Asylum seekers rallied at the Star Ferry pier in Central yesterday, protesting over their poor living conditions and asking for the right to work.
The protest came as the UN High Commissioner for Refugees (UNHCR) announced that there were now more than 51 million people worldwide who had been displaced from their homes - the highest number since the second world war.
Some 200 asylum seekers beat drums, danced and chanted, as they gathered for about 1-1/2 hours at the pier before marching to the Legislative Council offices on World Refugee Day.
"If you keep silent you're an easy target for abuse," said Vincent Kolo, an activist with NGO Socialist Action. "It used to be easier to malign refugees, but now people are hearing the opposite side of the story."
Refugees are not allowed to work in Hong Kong while waiting for their asylum claims to be processed. That means they must subsist on food handed out by the government worth about HK$40 a day, and they receive just HK$1,500 per month towards rent. Many refugees end up living on the margins, in rundown settlements with no running water.
There are an estimated 5,000 to 6,000 asylum seekers in Hong Kong - mostly from Africa, Central Asia and South Asia. Some are fleeing political persecution, others torture and some could be economic migrants.
Worldwide, 1.1 million new asylum requests were submitted in 2013, according to the Global Trends Report released by the UNHCR. That was an increase of more than six million people from the previous year, mainly because of the war in Syria, which forced 2.5 million people to flee. Conflicts in South Sudan and the Central African Republic also added to the refugee toll.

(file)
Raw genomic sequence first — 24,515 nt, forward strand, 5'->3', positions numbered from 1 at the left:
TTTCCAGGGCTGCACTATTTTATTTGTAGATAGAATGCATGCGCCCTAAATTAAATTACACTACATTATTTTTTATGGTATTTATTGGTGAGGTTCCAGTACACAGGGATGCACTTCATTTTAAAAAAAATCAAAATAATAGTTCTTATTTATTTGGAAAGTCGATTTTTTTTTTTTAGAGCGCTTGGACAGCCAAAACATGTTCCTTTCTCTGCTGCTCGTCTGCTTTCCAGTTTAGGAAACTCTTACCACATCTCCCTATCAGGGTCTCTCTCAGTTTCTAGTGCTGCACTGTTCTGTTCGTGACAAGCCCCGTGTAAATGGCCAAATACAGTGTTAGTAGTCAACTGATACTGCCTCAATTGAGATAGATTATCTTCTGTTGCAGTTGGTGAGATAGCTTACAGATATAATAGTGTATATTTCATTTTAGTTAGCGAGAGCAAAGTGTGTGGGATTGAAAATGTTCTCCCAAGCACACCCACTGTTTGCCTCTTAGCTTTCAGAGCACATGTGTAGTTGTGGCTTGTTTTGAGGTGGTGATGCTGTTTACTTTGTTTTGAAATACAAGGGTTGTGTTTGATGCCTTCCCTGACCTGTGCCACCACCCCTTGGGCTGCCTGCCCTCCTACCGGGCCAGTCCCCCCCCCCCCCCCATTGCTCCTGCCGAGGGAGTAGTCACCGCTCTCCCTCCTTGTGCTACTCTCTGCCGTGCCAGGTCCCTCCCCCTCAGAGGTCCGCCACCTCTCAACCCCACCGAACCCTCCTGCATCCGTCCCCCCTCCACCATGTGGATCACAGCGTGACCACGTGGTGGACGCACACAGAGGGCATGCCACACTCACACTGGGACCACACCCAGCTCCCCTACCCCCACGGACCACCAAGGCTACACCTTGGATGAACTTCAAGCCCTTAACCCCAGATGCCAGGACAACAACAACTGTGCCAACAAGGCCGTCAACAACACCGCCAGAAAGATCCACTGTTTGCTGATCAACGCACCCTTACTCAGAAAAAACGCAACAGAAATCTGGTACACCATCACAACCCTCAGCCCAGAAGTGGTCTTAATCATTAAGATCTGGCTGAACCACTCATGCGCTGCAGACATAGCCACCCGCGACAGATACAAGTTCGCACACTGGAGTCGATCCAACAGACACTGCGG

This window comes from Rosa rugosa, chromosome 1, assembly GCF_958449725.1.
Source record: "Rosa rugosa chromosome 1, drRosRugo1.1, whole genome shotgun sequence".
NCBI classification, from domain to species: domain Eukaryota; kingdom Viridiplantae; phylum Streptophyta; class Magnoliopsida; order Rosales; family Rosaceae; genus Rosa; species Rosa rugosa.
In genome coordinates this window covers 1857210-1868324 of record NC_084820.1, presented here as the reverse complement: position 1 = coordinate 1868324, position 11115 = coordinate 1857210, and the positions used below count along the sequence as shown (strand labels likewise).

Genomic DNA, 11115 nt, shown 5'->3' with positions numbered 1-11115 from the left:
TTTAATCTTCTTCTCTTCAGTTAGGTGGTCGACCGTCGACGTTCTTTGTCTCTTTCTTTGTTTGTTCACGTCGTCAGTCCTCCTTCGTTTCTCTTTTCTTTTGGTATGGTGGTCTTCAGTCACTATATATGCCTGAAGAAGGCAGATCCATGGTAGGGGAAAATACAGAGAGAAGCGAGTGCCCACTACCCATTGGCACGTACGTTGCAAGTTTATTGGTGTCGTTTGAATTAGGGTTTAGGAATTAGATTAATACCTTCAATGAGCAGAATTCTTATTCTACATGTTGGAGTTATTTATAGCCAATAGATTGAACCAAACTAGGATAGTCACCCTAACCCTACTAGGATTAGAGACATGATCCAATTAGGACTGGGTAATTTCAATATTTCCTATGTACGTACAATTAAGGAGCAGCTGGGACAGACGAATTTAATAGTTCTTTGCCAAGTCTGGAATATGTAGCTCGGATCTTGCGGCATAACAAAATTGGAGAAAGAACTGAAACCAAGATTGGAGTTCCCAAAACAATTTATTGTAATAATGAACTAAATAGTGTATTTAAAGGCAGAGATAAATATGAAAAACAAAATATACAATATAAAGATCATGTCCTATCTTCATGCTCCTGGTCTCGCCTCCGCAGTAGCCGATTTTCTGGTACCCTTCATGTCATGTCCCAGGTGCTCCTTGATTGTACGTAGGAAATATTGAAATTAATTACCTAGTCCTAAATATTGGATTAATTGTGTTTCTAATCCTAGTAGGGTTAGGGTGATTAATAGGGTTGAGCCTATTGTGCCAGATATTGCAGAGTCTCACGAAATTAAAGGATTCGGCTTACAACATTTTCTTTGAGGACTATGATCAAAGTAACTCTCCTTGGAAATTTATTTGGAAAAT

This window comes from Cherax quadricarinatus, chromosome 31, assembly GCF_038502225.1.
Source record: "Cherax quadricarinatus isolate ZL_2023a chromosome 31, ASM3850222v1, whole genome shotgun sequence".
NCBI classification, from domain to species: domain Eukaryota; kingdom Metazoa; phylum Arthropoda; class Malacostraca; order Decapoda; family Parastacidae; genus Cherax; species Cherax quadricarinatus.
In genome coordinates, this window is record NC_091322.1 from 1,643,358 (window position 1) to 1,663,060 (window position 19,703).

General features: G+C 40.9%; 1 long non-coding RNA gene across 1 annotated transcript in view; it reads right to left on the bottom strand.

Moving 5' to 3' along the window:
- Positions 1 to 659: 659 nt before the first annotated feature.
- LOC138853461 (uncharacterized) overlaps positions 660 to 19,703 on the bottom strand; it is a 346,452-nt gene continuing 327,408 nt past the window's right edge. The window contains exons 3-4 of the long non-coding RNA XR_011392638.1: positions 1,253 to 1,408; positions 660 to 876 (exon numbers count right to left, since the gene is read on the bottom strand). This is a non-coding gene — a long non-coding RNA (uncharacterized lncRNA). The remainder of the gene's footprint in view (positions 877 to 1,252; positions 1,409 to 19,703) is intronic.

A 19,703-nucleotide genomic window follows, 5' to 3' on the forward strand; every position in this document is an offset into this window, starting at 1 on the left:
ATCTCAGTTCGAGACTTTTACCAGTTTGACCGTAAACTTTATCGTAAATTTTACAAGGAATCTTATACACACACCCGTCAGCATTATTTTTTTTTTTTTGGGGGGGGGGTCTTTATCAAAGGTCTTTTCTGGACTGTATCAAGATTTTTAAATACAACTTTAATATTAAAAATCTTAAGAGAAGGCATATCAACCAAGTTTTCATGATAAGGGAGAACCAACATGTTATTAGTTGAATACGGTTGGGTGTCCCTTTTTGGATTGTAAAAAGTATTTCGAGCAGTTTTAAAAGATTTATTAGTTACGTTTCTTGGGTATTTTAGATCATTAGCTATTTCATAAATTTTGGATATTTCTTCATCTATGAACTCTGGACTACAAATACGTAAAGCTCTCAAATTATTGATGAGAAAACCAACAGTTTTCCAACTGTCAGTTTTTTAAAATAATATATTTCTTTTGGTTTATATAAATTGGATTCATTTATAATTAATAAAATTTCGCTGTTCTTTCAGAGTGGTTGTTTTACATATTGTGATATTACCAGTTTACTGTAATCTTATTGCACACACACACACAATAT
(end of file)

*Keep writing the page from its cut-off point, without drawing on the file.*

UN High Commissioner for Refugees Antonio Guterres yesterday called on countries to find solutions to the conflicts, and for non-traditional donors to boost funding and provide homes for those displaced. "Peace is today dangerously in deficit. Humanitarians can help as a palliative, but political solutions are vitally needed," Guterres said.
Amnesty International meanwhile slammed the UN Security Council, saying it was failing spectacularly to maintain international peace and security.
"Apathy, political alliances and point-scoring must cease trumping human rights concerns when it comes to decision-making at the Security Council," said Sherif Elsayed-Ali, deputy director for global issues at Amnesty International. It criticised Russia and China for blocking any meaningful action on Syria, saying they had contributed the least to the global refugee crisis and had not resettled a single refugee.
In Hong Kong, the government brought in a new screening system to identify refugees after it was forced to do so by the courts.